The co-chairman of the Moreland Commission on Public Corruption in a letter to U.S. Attorney Preet Bharara write that “several referrals” have been made to federal and state law enforcement based off its work.

In the letter, commission co-chairman Milton Williams and William Fitzpatrick note that Bharara is correct in his assessment earlier this month that some investigations the panel conducted “overlap considerably” with his office.

“As the co-chairpersons of the Commission, we have decided that referrals to law enforcement shall be made only upon unanimous vote of the co-chairs,” Fitzpatrick and Williams wrote. “In light of the facts discussed above, and consistent with the Executive Order, we have agreed to provide your office with copies of all documents in the Commission’s control relating to the Commission’s ongoing investigative work.”

This lines up with Fitzpatrick, the Onondaga County district attorney, declaring in a radio interview last year that the commission had turned up potential corruption that it would refer to law enforcement.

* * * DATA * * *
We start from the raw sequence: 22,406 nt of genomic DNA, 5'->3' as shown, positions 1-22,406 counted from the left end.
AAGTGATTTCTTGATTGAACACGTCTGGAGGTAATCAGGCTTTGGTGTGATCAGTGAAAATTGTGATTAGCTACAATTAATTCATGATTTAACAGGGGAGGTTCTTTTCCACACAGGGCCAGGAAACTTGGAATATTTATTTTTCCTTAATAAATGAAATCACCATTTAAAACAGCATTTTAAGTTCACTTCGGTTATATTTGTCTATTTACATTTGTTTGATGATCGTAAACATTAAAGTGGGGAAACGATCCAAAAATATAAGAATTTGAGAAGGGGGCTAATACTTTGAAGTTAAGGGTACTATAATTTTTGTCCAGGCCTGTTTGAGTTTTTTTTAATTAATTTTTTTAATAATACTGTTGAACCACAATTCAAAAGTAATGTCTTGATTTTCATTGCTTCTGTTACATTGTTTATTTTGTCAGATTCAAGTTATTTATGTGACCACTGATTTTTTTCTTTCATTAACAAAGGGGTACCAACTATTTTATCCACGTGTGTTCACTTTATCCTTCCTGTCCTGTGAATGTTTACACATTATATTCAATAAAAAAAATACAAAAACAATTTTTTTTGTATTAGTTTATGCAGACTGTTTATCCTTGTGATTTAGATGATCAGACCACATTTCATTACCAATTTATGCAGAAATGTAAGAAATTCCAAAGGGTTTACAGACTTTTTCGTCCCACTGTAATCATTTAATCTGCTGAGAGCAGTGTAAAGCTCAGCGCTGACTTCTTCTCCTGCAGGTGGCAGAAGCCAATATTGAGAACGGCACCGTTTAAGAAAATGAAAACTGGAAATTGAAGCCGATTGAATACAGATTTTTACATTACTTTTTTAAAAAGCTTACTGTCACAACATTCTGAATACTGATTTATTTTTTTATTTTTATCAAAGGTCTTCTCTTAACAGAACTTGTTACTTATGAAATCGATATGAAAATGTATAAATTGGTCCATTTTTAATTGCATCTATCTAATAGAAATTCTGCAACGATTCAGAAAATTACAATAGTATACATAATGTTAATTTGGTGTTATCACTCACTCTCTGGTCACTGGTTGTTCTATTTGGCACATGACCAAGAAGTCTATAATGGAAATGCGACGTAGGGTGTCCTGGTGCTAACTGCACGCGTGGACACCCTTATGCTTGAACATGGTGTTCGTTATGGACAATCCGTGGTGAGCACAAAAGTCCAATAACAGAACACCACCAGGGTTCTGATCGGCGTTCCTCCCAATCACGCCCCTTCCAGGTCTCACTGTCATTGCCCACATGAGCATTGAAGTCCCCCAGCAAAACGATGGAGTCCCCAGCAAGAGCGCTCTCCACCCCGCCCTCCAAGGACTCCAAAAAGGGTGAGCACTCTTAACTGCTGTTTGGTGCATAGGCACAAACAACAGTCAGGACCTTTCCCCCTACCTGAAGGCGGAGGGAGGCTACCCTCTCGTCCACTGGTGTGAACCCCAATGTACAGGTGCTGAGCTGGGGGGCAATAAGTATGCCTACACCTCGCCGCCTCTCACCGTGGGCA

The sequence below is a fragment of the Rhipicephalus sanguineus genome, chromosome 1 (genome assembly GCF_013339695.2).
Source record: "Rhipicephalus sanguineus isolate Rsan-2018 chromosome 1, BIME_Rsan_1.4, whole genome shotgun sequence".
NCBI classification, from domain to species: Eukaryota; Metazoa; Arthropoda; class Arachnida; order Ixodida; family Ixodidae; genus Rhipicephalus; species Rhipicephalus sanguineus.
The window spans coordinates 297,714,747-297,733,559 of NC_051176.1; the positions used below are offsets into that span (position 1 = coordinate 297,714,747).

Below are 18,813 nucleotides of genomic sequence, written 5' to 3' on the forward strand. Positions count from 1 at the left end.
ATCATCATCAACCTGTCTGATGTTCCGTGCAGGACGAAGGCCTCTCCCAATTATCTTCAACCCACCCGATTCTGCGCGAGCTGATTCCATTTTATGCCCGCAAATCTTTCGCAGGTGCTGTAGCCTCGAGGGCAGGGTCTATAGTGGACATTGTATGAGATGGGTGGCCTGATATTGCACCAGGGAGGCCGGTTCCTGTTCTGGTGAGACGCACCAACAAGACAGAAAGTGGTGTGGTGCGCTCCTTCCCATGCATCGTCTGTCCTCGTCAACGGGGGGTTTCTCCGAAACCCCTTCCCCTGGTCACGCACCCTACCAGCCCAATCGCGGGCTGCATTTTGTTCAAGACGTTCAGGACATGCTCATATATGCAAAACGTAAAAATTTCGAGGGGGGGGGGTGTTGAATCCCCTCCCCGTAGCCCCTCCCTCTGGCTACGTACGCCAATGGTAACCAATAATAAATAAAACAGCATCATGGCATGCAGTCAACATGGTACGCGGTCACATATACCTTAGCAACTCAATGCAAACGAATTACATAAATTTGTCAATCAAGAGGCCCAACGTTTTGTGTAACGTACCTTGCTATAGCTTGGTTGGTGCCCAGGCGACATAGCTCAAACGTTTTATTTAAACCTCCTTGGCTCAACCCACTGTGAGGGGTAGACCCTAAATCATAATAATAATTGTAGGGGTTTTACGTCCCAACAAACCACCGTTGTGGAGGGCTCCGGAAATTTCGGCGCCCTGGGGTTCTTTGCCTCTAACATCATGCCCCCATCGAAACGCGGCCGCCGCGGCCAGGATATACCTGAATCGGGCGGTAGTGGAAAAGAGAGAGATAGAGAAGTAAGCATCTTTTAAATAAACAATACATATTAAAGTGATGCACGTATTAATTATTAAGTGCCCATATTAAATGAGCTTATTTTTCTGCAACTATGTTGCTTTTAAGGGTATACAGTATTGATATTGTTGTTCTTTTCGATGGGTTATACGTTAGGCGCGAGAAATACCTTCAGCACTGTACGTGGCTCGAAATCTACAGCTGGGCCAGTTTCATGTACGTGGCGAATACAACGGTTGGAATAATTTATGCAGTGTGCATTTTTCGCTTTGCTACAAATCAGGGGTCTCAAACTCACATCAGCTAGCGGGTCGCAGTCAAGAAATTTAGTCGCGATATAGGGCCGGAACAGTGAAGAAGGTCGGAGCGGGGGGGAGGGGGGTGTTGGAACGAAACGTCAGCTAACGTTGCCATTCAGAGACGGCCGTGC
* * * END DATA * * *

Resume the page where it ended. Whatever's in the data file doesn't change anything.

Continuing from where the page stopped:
Bharara has questioned in two letters whether the commission was ending its work prematurely following a state budget agreement that included the passage of the Public Trust Act, a package of anti-bribery and anti-fraud measures as well as independent oversight at the state Board of Elections when it comes to campaign finance violations.

Cuomo insisted on Thursday the commission did what it was designed to do: Investigate the Legislature and find a way to have lawmakers agree to new reform measures.

But questions remain on the scope of Cuomo’s office’s involvement in the commission’s direction of subpoenas themselves; Bharara in a radio interview did not rule out an investigation of the governor’s office.

SDNY 4_10_14 by Nick Reisman